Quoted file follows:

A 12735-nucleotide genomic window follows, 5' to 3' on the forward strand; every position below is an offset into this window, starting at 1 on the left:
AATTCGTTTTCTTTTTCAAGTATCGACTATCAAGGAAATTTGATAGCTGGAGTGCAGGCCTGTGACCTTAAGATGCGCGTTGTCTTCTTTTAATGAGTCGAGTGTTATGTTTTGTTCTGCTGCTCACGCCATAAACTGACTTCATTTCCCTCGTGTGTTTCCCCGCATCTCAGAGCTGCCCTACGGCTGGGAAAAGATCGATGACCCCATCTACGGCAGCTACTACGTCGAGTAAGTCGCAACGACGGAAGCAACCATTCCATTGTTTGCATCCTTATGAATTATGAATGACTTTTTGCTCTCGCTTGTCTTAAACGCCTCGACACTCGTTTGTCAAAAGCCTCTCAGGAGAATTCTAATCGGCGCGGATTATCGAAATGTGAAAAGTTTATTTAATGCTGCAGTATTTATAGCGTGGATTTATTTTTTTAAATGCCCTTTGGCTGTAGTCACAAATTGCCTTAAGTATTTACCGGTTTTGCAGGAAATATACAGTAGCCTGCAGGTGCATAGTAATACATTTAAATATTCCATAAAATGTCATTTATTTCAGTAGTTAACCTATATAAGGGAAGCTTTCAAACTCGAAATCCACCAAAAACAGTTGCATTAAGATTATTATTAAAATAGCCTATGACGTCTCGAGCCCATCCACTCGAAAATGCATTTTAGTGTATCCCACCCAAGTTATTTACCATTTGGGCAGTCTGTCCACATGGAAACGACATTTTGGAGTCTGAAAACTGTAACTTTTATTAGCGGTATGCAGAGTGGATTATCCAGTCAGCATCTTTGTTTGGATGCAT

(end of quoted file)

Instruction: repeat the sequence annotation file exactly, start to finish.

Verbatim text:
A 12735-nucleotide genomic window follows, 5' to 3' on the forward strand; every position below is an offset into this window, starting at 1 on the left:
AATTCGTTTTCTTTTTCAAGTATCGACTATCAAGGAAATTTGATAGCTGGAGTGCAGGCCTGTGACCTTAAGATGCGCGTTGTCTTCTTTTAATGAGTCGAGTGTTATGTTTTGTTCTGCTGCTCACGCCATAAACTGACTTCATTTCCCTCGTGTGTTTCCCCGCATCTCAGAGCTGCCCTACGGCTGGGAAAAGATCGATGACCCCATCTACGGCAGCTACTACGTCGAGTAAGTCGCAACGACGGAAGCAACCATTCCATTGTTTGCATCCTTATGAATTATGAATGACTTTTTGCTCTCGCTTGTCTTAAACGCCTCGACACTCGTTTGTCAAAAGCCTCTCAGGAGAATTCTAATCGGCGCGGATTATCGAAATGTGAAAAGTTTATTTAATGCTGCAGTATTTATAGCGTGGATTTATTTTTTTAAATGCCCTTTGGCTGTAGTCACAAATTGCCTTAAGTATTTACCGGTTTTGCAGGAAATATACAGTAGCCTGCAGGTGCATAGTAATACATTTAAATATTCCATAAAATGTCATTTATTTCAGTAGTTAACCTATATAAGGGAAGCTTTCAAACTCGAAATCCACCAAAAACAGTTGCATTAAGATTATTATTAAAATAGCCTATGACGTCTCGAGCCCATCCACTCGAAAATGCATTTTAGTGTATCCCACCCAAGTTATTTACCATTTGGGCAGTCTGTCCACATGGAAACGACATTTTGGAGTCTGAAAACTGTAACTTTTATTAGCGGTATGCAGAGTGGATTATCCAGTCAGCATCTTTGTTTGGATGCAT